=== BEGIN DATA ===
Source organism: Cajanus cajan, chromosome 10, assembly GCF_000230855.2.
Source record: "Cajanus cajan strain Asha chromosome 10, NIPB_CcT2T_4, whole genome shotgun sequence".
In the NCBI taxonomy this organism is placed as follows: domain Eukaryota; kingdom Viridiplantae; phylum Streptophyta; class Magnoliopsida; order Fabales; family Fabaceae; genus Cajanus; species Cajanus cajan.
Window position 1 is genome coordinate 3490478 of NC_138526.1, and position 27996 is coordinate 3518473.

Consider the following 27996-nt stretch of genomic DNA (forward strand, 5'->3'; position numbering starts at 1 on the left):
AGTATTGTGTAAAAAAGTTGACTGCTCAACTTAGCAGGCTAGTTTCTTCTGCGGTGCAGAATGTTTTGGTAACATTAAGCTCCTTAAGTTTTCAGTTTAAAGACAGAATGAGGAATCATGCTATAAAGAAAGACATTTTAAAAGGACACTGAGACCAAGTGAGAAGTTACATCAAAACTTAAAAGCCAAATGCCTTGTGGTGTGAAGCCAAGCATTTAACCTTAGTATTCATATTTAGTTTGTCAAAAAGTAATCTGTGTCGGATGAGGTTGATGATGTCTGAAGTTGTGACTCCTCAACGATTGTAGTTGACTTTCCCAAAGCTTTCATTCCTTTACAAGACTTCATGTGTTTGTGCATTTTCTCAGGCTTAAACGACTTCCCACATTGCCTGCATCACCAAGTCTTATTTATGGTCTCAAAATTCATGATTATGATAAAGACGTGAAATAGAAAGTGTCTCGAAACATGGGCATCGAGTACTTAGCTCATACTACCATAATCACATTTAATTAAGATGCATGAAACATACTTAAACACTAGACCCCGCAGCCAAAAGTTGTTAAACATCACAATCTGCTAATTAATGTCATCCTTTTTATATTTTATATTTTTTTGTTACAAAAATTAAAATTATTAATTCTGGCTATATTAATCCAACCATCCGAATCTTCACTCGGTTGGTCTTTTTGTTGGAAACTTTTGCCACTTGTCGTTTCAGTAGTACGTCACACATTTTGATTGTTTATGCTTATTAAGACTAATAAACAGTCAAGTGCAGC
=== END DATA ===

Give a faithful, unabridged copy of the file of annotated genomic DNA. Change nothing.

Source organism: Cajanus cajan, chromosome 10, assembly GCF_000230855.2.
Source record: "Cajanus cajan strain Asha chromosome 10, NIPB_CcT2T_4, whole genome shotgun sequence".
In the NCBI taxonomy this organism is placed as follows: domain Eukaryota; kingdom Viridiplantae; phylum Streptophyta; class Magnoliopsida; order Fabales; family Fabaceae; genus Cajanus; species Cajanus cajan.
Window position 1 is genome coordinate 3490478 of NC_138526.1, and position 27996 is coordinate 3518473.

Consider the following 27996-nt stretch of genomic DNA (forward strand, 5'->3'; position numbering starts at 1 on the left):
AGTATTGTGTAAAAAAGTTGACTGCTCAACTTAGCAGGCTAGTTTCTTCTGCGGTGCAGAATGTTTTGGTAACATTAAGCTCCTTAAGTTTTCAGTTTAAAGACAGAATGAGGAATCATGCTATAAAGAAAGACATTTTAAAAGGACACTGAGACCAAGTGAGAAGTTACATCAAAACTTAAAAGCCAAATGCCTTGTGGTGTGAAGCCAAGCATTTAACCTTAGTATTCATATTTAGTTTGTCAAAAAGTAATCTGTGTCGGATGAGGTTGATGATGTCTGAAGTTGTGACTCCTCAACGATTGTAGTTGACTTTCCCAAAGCTTTCATTCCTTTACAAGACTTCATGTGTTTGTGCATTTTCTCAGGCTTAAACGACTTCCCACATTGCCTGCATCACCAAGTCTTATTTATGGTCTCAAAATTCATGATTATGATAAAGACGTGAAATAGAAAGTGTCTCGAAACATGGGCATCGAGTACTTAGCTCATACTACCATAATCACATTTAATTAAGATGCATGAAACATACTTAAACACTAGACCCCGCAGCCAAAAGTTGTTAAACATCACAATCTGCTAATTAATGTCATCCTTTTTATATTTTATATTTTTTTGTTACAAAAATTAAAATTATTAATTCTGGCTATATTAATCCAACCATCCGAATCTTCACTCGGTTGGTCTTTTTGTTGGAAACTTTTGCCACTTGTCGTTTCAGTAGTACGTCACACATTTTGATTGTTTATGCTTATTAAGACTAATAAACAGTCAAGTGCAGC